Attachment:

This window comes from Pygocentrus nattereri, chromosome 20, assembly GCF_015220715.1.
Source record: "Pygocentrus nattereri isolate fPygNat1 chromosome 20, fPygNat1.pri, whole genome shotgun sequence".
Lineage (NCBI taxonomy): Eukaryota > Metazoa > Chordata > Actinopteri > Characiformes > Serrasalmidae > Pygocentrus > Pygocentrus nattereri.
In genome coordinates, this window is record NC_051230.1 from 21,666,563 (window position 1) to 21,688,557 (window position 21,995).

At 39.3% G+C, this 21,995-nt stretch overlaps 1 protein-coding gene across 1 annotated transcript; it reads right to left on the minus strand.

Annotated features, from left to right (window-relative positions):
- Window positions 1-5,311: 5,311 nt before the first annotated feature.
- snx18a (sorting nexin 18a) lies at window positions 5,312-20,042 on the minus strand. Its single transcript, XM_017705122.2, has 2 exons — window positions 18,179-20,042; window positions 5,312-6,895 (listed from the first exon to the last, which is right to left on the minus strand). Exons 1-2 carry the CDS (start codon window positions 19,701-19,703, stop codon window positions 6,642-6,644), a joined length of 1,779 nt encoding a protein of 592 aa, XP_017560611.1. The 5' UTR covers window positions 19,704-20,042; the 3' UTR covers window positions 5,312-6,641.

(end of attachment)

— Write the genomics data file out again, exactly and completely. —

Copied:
This window comes from Pygocentrus nattereri, chromosome 20, assembly GCF_015220715.1.
Source record: "Pygocentrus nattereri isolate fPygNat1 chromosome 20, fPygNat1.pri, whole genome shotgun sequence".
Lineage (NCBI taxonomy): Eukaryota > Metazoa > Chordata > Actinopteri > Characiformes > Serrasalmidae > Pygocentrus > Pygocentrus nattereri.
In genome coordinates, this window is record NC_051230.1 from 21,666,563 (window position 1) to 21,688,557 (window position 21,995).

At 39.3% G+C, this 21,995-nt stretch overlaps 1 protein-coding gene across 1 annotated transcript; it reads right to left on the minus strand.

Annotated features, from left to right (window-relative positions):
- Window positions 1-5,311: 5,311 nt before the first annotated feature.
- snx18a (sorting nexin 18a) lies at window positions 5,312-20,042 on the minus strand. Its single transcript, XM_017705122.2, has 2 exons — window positions 18,179-20,042; window positions 5,312-6,895 (listed from the first exon to the last, which is right to left on the minus strand). Exons 1-2 carry the CDS (start codon window positions 19,701-19,703, stop codon window positions 6,642-6,644), a joined length of 1,779 nt encoding a protein of 592 aa, XP_017560611.1. The 5' UTR covers window positions 19,704-20,042; the 3' UTR covers window positions 5,312-6,641.